Marshall Miles Interview:
This is file #10, cycle 2. This is Jean McMillen. I am interviewing Marshall Miles at 67 Main Street, Sharon, Ct. at Radio station WHDD. Today’s date is November 18, 2015.
JM:What is your name?
MM:October 23, 1952
JM:Your birth place?
MM:New York City, New York
JM:Your parents’ names?
MM:Lorraine Miles & Jackie Miles
JM:Do you have siblings?
MM:Yes, a brother Mark, a brother Mitchell and sister Milannne.
JM:Your educational background after high school?
MM:After high school I did a little bit of community college, but then went on and got right into broadcasting as a matter of fact. I went right into a TV station in Hartford WMMB and then to my first radio job.
JM:When did you come to Lakeville to start the radio station WKZE?
MM:It was back in 1983 and it was right around Easter when the plans were put together. We originally spoke with Peter Oliver as we were going to locate in his building. But that really didn’t work out; then the building where Pet Pourri is opened up and we went into one half and Pet Pourri went into the other half. (Original home of Col. Joshua Porter located on the corner of Main and Porter Street, Lakeville, Ct.) I want to say somewhere around 1985, but my dates may be off.
JM:You were on the left side of the building.
MM:Yes we were on the small side and Pet Pourri the right side.
JM:The building that Peter Oliver owned was the K & E Manufacturing Building on Holley Street.
MM: Col. Porter’s house was I think the site of the VR, at one time, the Village Restaurant?
JM:I am not sure because there have been several of them: one of them was where the Boathouse is now, but the earlier one I am not sure where the one that Leo LeMoine ran was located.
JM:Why did you come to Lakeville?2.
MM:Because there was already a radio station in Sharon. Even though we were licensed to Sharon, we could move the studio within 15 statute miles. Lakeville –Salisbury seemed like a perfect location. Especially when it was a building opened up right on Main Street.
JM:Now the only other radio station that I was familiar with was the one in Gt. Barrington WSBS.
MM:I started out there.
JM:Did you really! How much staff did you have in Lakeville?
MM:We had me, at that time Wendy Prindle, and the co- owner Dennis Jackson. That was it. We did add Janice France whose husband ran the Falls village Inn at that time. She was looking for other work so she came on board. That was the staff that really worked the first couple of years there.
JM:What kind of programming did you do?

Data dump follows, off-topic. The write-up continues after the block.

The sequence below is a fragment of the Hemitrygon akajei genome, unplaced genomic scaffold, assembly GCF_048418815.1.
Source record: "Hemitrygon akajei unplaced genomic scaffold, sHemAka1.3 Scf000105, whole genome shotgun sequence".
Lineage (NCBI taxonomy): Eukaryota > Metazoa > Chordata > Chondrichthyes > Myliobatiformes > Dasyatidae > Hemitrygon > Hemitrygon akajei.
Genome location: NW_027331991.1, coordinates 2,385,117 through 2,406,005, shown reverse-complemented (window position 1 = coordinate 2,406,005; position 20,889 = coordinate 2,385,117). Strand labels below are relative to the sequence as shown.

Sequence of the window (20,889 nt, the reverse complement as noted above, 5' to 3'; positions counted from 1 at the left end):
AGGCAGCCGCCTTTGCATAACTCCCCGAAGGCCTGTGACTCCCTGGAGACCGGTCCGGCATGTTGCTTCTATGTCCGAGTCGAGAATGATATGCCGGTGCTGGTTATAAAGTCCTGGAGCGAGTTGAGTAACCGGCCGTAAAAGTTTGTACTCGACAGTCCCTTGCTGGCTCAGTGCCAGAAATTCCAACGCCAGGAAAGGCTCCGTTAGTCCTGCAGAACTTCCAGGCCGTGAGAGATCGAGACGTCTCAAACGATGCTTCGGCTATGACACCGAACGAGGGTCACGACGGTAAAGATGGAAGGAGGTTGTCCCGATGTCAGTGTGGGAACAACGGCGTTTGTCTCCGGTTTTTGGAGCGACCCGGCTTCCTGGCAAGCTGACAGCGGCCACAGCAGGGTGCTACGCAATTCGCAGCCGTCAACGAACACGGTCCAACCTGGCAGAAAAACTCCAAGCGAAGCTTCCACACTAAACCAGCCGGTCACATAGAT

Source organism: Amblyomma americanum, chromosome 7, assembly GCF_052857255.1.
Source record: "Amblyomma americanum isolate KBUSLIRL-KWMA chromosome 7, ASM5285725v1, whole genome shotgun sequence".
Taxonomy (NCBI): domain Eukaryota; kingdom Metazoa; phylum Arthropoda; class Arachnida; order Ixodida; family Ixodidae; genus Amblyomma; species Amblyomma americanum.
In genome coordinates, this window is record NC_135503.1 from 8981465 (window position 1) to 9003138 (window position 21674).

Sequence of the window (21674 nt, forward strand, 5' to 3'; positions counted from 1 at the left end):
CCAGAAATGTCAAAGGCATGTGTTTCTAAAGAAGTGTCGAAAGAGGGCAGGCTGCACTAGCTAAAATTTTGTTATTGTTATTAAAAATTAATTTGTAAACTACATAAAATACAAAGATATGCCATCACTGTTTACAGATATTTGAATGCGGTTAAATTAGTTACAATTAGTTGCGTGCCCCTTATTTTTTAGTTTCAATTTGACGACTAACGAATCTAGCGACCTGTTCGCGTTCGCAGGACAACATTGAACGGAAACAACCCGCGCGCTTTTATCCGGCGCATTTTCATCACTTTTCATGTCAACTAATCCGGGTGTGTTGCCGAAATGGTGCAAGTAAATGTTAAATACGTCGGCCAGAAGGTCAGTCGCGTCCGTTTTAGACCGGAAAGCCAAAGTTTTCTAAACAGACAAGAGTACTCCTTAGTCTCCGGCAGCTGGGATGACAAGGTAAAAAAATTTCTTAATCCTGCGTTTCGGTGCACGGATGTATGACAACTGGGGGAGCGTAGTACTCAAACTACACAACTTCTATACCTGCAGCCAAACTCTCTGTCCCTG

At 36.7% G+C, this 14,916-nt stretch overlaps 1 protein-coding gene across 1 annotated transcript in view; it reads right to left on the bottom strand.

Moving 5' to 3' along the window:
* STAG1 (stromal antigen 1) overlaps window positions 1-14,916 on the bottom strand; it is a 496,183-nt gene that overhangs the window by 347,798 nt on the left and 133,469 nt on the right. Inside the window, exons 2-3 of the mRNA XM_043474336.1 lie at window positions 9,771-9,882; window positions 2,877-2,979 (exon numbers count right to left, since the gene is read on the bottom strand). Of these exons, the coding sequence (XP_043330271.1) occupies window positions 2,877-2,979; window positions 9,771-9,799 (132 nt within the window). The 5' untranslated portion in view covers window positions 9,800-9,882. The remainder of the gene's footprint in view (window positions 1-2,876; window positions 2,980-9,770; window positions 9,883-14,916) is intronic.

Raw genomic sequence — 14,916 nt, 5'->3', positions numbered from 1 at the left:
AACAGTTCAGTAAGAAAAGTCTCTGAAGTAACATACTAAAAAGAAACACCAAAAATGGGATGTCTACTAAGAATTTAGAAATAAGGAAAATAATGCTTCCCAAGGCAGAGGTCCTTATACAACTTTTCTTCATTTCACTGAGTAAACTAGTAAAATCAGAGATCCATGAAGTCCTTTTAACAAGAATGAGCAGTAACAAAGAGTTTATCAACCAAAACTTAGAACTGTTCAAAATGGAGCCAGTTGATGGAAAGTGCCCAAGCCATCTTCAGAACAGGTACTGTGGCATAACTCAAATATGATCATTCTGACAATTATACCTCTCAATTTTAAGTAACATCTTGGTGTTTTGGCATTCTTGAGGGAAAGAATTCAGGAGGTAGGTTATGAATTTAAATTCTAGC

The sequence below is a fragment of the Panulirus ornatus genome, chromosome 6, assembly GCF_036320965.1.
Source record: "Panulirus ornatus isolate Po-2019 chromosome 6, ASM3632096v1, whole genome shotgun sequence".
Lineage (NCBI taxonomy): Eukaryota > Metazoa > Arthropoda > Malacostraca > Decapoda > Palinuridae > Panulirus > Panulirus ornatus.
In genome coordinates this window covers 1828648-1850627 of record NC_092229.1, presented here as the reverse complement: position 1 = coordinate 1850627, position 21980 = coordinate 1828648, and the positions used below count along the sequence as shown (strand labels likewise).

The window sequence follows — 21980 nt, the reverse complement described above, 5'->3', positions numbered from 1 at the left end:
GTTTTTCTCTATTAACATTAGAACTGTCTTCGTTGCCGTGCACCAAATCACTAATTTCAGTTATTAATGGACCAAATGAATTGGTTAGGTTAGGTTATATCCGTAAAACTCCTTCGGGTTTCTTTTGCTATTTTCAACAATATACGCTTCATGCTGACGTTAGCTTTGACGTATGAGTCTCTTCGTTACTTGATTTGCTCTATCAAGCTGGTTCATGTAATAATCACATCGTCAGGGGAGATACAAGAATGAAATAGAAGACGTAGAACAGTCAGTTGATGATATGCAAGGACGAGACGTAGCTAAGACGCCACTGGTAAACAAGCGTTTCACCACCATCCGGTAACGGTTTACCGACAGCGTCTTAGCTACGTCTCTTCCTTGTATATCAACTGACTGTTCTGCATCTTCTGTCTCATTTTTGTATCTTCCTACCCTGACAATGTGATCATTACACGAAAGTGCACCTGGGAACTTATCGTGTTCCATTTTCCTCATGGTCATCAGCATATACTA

MM:We had a local morning show on which was my show from 6 to 9 in the morning. Then from 9 to 6 PM we carried big bands standards and everything like that, but then we would we were the first radio station in Litchfield County to go 24 hours a day. We carried classical music from 6 PM to 6 AM. We carried that from WSHU in Fairfield, Ct. We let them put their music on the station as we carried classical music so we were on 24 hours a day.
JM:That is a lot of effort.
MM:Yes it was a lot of effort; it really was, but we had to do something different. We had to be something different and still keep the local touch.
JM:Which you have done consistently.
MM:That is it.
JM:How about funding?
MM:Funding: we couldn’t get on the air until Dennis Jackson was satisfied we could pay expenses. Dennis Jackson was the person who owned the license and he wanted to make sure that we had enough money to pay the bills. I did the same thing when we started WKZE back in 1986, the owner there was Warren Gregory. He wanted to have 20 full time accounts on the air to start. I went out and visited 20 merchants that I knew and got them to sign up. Then I got those same 20 merchants who started with me at WKZE to say that once they signed on they would come off the other radio station and start with us. So as soon as I got the 20 accounts secured which took me about 1 ½ hours on the telephone, we were set to start.
JM:This is still in Lakeville?
JM:When did you move to the railroad station?3.
MM:When Bob Smithwick, used to stop by and say, “You belong in the rail road station.” This was when he was the first selectman. So I said, “I agree with you.” Doug Humes said the same thing, “If you move to Canaan, we’ll put you in the cupola of the railroad station.” So I said, “We would love to be in the railroad station.” When Bob became selectman, one of the firs things he did was have a town meeting about renting the railroad station to us.
JM:Did your call letters become WQQQ.
MM:They were always WQQQ back then. It is something that Dennis thought it was unique and different and seeing as how we were 103.3 on the dial Q103 worked out. It was very easy to say and remember.
JM:Now I am confused. WKZE
MM:Was in Sharon that was the radio station in Sharon and WQQQ was the one that started in Lakeville.
JM:Then when you came to Sharon you changed the call letters again, but we’ll get into that.
Do you remember the year you went into the railroad station?
MM:I would say it had to be after the first 2 years. We were at our location with Pet Pourri for about 2 years.
MM:Yeah, the story about that is the day we moved the guy from FED EX came by at 9 o’clock in the morning when I had just finished my show and dropped off a package. Then later on in the afternoon, a guy from FED EX came and he said, “Geez the whole place is empty, you are out of there.” So I said, “It was a quick move. So we were in a very small studio so it was not a hard thing to do.”
JM:You had to do some renovations when you went into the rail road station.
MM:We had to do some. We kept the outside office the same; we painted it to make it look nice. We kept all the back side rooms the same. The only thing we did was with the old ticket master’s location, we had the perfect window. We put in a wall on one side and a door and a window that became the main studio.
JM:I was in that building recently because of the Salisbury Association Historical Society is hoping to share it with another organization. We were looking at all of the original fixtures and the walls and the bench and thinking that this is a wonderful spot to be in.
MM:It really was. What a great waiting room to have the old railroad bench there. Its central location was unbelievable.